Artists or rights holders receive about 70% of the streaming revenue, while Spotify keeps 30%. Additionally, Spotify's most popular streaming artists receive a share of ad revenue.

The amount you receive is based on several factors. This includes the song length and popularity and your location. And Spotify's total revenue will affect how much you're paid per stream.

Spotify is widely criticized for underpaying artists. However, it's worth considering that most users are on a free tier. This means the platform doesn't generate as much revenue from them. Still, over time it has improved its royalty payment rate.

Apple Music

Apple Music is another beneficial music streaming service for musicians. Its royalty payment rate is $0.00783 per stream, with 100 streams required to earn $1.

Besides earning revenue from streams, artists also receive a portion of their advertising revenue. However, this perk is often pennies for most artists because it's divided amongst all the musicians on the platform.

SoundCloud

In 2021, SoundCloud adopted a payment method called Fan-Powered Royalties (FPR). This user-centric payment system allows artists to be paid based on overall listening time instead of the number of streams.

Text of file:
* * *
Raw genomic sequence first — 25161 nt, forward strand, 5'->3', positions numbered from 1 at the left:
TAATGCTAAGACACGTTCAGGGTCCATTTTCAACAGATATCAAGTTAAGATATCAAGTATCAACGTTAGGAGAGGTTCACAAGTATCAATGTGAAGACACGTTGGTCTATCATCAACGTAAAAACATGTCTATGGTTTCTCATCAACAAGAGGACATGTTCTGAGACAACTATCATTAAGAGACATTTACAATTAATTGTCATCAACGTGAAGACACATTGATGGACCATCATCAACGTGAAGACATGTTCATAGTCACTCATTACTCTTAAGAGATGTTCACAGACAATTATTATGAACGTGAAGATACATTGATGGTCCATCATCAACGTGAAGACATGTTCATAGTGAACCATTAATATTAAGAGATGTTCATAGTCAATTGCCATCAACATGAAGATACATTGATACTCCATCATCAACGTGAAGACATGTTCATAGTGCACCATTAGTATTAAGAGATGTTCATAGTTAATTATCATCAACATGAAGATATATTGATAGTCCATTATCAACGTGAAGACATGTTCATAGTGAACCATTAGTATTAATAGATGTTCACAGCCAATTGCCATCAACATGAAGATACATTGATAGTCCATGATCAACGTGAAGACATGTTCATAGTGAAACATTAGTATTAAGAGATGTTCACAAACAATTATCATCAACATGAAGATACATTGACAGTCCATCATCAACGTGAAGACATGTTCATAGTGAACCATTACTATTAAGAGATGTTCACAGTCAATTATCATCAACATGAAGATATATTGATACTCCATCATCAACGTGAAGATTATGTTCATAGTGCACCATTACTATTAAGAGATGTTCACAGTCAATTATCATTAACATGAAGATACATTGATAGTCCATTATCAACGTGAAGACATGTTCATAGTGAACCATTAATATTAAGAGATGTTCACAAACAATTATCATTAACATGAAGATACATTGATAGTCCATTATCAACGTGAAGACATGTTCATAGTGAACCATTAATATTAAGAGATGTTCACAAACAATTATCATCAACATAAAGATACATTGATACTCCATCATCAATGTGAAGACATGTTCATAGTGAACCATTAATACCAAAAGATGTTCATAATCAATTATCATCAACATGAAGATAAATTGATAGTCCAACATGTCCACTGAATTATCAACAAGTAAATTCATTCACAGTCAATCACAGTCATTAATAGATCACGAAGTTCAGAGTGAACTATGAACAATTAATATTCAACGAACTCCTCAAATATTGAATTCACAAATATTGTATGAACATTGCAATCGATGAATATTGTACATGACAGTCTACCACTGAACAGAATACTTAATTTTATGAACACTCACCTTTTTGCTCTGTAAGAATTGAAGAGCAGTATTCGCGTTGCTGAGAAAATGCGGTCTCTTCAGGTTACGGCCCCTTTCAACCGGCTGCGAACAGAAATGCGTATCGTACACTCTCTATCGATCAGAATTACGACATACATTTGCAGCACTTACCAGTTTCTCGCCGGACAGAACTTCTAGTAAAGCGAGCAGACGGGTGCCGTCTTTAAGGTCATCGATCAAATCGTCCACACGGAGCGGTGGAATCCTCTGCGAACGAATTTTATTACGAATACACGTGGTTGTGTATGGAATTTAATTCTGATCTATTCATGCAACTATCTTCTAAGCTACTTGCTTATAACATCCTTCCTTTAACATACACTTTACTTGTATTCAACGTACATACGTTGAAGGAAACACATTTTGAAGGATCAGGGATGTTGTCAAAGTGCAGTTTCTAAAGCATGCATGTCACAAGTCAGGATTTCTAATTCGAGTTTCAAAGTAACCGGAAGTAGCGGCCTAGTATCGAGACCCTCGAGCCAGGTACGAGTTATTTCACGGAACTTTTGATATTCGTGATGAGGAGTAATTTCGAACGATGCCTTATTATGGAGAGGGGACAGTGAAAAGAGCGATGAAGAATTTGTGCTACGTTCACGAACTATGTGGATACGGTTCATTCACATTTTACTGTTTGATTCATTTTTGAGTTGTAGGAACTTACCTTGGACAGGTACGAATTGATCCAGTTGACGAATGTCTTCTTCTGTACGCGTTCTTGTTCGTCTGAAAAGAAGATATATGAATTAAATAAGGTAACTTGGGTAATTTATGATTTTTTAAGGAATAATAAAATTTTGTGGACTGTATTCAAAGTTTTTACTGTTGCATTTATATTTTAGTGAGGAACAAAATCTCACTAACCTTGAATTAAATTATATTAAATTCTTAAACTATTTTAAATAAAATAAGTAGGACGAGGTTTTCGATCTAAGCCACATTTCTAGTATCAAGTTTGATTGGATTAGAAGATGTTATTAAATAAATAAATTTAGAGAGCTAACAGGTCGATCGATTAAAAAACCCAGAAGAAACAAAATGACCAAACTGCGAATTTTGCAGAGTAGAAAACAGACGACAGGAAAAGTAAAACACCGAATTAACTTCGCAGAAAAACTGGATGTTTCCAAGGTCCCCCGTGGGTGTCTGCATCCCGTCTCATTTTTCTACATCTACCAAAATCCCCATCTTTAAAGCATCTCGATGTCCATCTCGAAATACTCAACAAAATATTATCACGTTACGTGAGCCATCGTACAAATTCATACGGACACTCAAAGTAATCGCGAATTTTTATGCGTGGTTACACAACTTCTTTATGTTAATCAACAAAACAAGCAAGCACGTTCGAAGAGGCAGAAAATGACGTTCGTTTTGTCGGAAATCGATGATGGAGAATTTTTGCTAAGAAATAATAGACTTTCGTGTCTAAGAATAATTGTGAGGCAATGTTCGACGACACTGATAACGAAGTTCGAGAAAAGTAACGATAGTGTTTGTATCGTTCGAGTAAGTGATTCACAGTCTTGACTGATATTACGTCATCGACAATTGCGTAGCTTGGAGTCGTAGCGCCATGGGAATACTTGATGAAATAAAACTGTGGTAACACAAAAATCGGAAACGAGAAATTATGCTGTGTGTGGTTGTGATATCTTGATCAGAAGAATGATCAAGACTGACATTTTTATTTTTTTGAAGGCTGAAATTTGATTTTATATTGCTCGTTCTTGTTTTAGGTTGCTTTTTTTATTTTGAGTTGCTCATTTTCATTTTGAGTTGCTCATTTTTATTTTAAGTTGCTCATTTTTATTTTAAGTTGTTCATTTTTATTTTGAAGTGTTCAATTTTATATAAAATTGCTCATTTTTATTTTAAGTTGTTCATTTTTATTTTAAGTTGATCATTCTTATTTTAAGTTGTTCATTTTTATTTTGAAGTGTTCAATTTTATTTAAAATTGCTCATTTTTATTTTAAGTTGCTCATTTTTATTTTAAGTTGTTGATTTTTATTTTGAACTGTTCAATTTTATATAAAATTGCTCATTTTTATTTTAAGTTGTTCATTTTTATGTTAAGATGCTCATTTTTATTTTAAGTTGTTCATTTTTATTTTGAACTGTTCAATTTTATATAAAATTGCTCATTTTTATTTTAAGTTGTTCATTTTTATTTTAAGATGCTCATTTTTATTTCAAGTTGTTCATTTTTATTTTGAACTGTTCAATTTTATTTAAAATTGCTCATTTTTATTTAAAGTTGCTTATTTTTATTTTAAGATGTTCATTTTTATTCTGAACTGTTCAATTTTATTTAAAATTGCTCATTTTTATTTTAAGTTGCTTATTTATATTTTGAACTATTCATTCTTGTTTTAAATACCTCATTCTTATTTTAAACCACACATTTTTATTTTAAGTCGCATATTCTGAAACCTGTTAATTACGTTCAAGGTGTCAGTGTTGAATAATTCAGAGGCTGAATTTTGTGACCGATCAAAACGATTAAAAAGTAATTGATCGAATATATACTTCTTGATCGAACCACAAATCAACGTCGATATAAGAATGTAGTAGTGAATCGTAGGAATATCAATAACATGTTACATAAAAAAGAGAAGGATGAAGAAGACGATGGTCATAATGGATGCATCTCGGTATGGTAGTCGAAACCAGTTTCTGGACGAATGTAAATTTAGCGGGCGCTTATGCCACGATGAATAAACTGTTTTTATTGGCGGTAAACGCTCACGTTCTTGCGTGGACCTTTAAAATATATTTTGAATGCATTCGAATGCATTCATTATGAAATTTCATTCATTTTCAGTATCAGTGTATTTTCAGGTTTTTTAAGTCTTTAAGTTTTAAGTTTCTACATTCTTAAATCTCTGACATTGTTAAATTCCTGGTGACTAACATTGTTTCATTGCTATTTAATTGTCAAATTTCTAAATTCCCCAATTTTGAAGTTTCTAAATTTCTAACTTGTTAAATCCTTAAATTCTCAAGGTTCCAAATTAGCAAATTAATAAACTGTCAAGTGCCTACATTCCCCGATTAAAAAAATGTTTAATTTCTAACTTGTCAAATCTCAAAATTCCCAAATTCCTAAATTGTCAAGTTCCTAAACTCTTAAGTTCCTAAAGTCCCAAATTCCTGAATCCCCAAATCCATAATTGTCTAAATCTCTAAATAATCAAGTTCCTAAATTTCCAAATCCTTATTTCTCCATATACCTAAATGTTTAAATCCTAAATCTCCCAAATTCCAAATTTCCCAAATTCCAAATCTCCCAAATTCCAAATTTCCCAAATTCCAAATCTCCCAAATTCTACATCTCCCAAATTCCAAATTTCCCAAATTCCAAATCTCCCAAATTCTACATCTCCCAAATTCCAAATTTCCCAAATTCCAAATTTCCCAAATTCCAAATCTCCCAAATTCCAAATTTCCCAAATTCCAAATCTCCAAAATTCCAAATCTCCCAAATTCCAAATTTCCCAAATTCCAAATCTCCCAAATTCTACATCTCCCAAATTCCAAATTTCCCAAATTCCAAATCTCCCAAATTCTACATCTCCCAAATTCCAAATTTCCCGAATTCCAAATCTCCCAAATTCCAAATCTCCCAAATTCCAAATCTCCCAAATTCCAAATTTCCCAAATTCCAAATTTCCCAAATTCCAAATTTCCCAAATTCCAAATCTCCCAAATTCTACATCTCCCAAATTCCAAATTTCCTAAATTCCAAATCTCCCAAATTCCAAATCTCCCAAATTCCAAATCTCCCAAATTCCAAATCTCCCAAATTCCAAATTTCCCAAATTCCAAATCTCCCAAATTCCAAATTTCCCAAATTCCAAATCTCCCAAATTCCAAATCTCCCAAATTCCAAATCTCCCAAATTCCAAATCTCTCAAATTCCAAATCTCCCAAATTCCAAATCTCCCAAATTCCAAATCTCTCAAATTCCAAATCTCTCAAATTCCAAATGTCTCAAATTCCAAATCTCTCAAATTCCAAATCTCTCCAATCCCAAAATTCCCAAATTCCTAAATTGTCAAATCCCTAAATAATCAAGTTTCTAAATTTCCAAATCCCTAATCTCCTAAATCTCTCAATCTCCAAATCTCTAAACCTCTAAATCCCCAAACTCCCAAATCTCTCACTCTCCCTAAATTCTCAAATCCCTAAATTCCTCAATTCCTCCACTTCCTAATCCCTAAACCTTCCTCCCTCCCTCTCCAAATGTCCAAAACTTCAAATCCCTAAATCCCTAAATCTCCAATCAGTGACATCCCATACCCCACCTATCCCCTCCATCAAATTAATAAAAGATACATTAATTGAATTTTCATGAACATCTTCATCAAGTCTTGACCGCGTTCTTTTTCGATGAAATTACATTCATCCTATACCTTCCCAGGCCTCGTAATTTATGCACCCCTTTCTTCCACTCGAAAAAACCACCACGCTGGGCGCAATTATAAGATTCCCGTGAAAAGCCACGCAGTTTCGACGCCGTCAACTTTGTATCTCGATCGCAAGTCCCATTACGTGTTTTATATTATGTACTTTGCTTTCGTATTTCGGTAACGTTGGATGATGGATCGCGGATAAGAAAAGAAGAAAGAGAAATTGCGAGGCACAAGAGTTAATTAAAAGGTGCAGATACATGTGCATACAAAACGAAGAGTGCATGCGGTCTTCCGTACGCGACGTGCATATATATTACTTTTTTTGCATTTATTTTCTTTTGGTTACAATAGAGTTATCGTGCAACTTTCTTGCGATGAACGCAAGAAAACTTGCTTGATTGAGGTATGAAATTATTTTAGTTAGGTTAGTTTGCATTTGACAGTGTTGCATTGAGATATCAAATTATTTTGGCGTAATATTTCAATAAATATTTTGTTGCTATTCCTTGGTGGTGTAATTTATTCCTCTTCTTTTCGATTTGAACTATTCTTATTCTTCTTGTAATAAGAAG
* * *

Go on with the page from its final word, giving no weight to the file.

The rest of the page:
The exact amount SoundCloud pays artists depends on several factors, as with other music streaming services. However, it reportedly pays artists around $0.0019 per stream.

Deezer

Despite holding 2% of the global streaming music subscription market, Deezer has a decent royalty payment rate. Artists can earn $0.0064 per stream, with 178 streams making you $1.

Deezer uses a user-centric payment system. Therefore, paid subscribers can support their favorite artists directly. Suppose a listener only tunes in to one artist per month. The artist will receive the listener's entire subscription fee in that case. However, the platform subtracts costs from that amount.

Deezer might rise among the most profitable music streaming services for artists in the coming years. This is due to its partnership with Universal Music Group. Together they aim to find new ways to increase how much revenue musicians earn from streaming.

Pandora

Pandora falls far behind other music streaming platforms in terms of paying artists. It distributes less than half as much as its competitors do. With a royalty payment rate of $0.00133 per stream, it'll take 752 streams to earn $1.

YouTube Music

Determining the average royalty payment rate for artists on YouTube Music is tricky. This is because the platform offers a variety of streaming options.

Reportedly, artists earn approximately $0.00069 per stream. Music playback on your separate videos is also counted toward your earnings. With 136 streams, you make $1, and $100 for 13,605 streams.

Which Music Streaming Service Pays Artists the Most?